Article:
• 12. Standard English & ELT <ul><li>We, teachers, may consider our main mission as to only teach “correct language” without realizing that, even for educated native speakers, natural and correct language includes a variety of language forms, not a single variant (Beebe, 1988; Milroy, J. & Milroy, L.,1985) </li></ul><ul><li>According to Trudgill’s theory, Standard English does nothing with accent; the accent can be chosen when we learn Standard English. </li></ul><ul><li>teachers can become developers of sensitivity toward many varieties of language rather than pedantic linguistic enforcers (Mckay & Hornberger,1996) </li></ul><ul><li>SE, ELT & Culture: As LIU (1998) says, the point of learning culture in teaching EFL is to make target language learners be capable of using English appropriately according to the contexts and necessity. </li></ul><ul><li>English as “CLOCAL” language (Pakir, 1999) </li></ul>
  • 13. Conclusion <ul><li>There is fixed “ Standard English” </li></ul><ul><li>Apart from the heating linguistic, sociolinguistic and political debate, we, ELT teachers need to be, to some extent, aware of the controversy, but not to involve our students with the many varieties of English that might confuse them. However, we need to send clear messages to our students that they need to expose themselves as much as they can to authentic materials, spoken mainly, in order for them to be acquainted with the language they want to learn at large. </li></ul><ul><li>In my experience in classroom, students in general like to explore beyond what teachers give in class, but they feel worried of making mistakes. This might be one of the reason that they might feel secure with one norm. </li></ul><ul><li>Because Arabic has a linguistically rigid standard language, I think Arab students tend to prefer one norm to learn. </li></ul>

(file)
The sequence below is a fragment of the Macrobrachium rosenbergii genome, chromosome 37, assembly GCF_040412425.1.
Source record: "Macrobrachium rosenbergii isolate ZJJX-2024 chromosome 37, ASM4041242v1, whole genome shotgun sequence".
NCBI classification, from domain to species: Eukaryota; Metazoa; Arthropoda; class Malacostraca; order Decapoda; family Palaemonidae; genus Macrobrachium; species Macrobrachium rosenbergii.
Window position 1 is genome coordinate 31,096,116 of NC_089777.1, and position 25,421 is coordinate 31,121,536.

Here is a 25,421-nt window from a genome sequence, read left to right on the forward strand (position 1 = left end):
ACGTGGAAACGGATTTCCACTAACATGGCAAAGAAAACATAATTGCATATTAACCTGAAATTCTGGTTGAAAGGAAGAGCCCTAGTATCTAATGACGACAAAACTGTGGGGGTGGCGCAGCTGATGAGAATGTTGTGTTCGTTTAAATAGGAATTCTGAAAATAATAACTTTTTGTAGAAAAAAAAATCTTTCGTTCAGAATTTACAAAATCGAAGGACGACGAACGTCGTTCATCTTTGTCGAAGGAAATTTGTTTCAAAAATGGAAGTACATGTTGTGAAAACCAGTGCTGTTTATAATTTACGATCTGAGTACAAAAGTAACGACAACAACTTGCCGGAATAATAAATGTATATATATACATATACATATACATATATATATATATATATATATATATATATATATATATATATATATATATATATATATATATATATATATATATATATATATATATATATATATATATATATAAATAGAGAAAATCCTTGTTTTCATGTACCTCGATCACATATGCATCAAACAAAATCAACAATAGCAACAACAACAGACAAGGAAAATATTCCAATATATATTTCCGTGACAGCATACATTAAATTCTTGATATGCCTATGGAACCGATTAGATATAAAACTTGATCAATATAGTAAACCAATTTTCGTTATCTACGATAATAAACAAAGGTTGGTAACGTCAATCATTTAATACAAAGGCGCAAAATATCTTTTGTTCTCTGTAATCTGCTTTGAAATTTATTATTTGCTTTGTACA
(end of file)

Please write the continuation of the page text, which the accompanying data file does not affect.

• 14. Questions: <ul><li>Reflect on your (former) students’ reaction and outcome when taught by NS and NNS teachers in terms of SE and dialect? </li></ul><ul><li>Do most published course books take dialect variety into consideration? Why? why not? </li></ul>